Maintenance of existing rights-of-way often involve dealing with exposed pipelines near stream crossings. Streams often shift over time. This adjustment can lead to erosion of the streambed and streambanks, exposing pipelines or other infrastructure to threats such as hydraulic pressure, buoyancy, debris collisions, or pipe vibration and fatigue. Under these conditions, managers can be faced with relocating the pipe, performing localized streambank stabilization, or employing stream restoration techniques to provide long-term protection.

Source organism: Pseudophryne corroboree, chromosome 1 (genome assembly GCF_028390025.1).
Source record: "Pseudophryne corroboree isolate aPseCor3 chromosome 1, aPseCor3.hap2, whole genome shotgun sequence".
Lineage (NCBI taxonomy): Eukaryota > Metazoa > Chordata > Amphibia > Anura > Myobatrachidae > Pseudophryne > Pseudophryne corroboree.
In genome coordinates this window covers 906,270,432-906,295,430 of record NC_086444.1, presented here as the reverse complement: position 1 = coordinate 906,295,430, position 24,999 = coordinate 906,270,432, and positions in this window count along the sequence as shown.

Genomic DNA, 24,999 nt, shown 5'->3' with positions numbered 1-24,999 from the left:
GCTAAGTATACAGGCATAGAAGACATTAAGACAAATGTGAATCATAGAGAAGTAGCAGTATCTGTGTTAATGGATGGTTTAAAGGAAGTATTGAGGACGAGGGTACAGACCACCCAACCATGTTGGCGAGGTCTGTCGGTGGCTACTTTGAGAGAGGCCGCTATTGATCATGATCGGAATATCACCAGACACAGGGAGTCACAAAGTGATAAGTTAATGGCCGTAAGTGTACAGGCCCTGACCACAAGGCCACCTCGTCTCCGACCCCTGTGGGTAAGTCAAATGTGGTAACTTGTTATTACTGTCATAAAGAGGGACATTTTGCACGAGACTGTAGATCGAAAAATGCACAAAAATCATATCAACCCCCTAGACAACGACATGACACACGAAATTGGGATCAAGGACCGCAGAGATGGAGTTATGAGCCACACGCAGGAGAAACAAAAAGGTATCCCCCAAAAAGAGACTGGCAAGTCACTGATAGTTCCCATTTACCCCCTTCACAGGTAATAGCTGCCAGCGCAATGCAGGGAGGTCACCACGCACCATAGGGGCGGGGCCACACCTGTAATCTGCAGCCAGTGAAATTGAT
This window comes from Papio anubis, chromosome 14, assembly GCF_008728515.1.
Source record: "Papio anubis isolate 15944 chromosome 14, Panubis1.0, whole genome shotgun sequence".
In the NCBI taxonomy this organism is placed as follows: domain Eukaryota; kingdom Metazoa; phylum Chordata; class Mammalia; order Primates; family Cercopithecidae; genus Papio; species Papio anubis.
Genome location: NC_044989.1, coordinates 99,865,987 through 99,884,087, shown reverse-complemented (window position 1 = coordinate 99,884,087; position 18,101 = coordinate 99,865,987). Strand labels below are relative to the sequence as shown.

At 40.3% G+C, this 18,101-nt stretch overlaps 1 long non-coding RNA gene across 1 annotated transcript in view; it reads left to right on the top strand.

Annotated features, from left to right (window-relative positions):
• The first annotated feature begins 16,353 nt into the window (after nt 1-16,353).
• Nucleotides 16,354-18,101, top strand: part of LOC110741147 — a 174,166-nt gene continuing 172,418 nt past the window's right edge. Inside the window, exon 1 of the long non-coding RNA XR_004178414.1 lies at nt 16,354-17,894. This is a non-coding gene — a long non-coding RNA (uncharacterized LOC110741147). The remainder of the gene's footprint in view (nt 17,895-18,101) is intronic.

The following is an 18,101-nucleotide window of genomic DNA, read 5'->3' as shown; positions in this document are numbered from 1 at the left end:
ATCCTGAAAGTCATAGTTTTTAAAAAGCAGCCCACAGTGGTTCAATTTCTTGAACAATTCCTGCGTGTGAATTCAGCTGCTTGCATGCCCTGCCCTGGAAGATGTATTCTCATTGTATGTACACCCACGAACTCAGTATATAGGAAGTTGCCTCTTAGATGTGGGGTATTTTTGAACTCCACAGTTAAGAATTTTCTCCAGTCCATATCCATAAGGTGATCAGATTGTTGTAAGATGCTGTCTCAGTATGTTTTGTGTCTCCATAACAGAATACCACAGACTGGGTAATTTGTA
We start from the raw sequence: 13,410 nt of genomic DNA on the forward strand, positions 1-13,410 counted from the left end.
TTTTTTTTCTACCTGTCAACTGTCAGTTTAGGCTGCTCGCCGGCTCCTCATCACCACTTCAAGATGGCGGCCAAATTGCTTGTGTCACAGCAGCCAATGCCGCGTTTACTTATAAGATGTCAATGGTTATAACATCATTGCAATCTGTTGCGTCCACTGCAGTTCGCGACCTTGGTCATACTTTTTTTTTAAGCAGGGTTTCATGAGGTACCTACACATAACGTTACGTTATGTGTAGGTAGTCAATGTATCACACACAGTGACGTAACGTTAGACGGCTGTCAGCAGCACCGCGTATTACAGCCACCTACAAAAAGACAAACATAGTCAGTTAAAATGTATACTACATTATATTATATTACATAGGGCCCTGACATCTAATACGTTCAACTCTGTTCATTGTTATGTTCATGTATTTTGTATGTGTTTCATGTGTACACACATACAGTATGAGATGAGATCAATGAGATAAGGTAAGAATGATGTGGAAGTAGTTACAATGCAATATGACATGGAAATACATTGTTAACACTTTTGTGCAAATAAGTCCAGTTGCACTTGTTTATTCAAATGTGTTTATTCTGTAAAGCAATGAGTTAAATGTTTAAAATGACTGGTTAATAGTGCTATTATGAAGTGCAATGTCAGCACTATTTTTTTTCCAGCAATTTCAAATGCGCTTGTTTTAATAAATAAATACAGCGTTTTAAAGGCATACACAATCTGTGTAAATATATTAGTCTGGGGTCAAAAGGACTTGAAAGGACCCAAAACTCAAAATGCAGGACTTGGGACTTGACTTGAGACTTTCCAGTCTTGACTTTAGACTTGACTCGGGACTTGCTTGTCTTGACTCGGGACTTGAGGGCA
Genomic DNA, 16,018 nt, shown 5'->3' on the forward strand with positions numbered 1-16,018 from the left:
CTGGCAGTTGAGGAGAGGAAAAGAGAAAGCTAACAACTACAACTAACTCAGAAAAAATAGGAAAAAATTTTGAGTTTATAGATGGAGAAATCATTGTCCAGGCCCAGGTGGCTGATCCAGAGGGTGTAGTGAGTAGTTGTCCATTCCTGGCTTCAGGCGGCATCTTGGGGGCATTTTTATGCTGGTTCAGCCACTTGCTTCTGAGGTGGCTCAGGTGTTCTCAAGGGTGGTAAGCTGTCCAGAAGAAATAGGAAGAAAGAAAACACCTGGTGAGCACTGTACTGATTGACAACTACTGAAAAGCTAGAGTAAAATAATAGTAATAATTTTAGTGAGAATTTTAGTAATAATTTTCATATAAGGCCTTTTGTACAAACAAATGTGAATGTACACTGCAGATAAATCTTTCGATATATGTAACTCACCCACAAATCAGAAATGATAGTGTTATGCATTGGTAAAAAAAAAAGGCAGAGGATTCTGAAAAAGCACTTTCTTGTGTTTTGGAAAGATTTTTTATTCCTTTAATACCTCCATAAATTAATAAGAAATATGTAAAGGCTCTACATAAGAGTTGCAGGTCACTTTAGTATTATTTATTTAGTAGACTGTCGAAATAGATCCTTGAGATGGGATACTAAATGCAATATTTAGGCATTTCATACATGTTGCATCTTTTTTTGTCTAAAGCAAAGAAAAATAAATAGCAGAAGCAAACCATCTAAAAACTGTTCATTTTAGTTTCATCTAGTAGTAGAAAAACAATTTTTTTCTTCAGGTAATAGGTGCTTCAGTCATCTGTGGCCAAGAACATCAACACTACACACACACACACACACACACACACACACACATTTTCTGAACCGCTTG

When localized stabilization is the preferred approach, selection of techniques is often determined by what will protect the pipeline without consideration of the stream context surrounding it. However, due to site conditions, manager preferences, and regulatory considerations, techniques from the disciplines of stream restoration and habitat enhancement can provide cost-effective alternatives to traditional hard-armoring by concrete or stone depending on the site context. Using past experience and a series of decision analysis tools, it was determined that geomorphic context should be factored as a foremost consideration when evaluating the most stable and cost effective approach to correcting exposed pipelines. One of the most critical factors in assessing the feasibility of stabilization options is the height and orientation of exposed pipes relative to the stream’s bankfull elevation.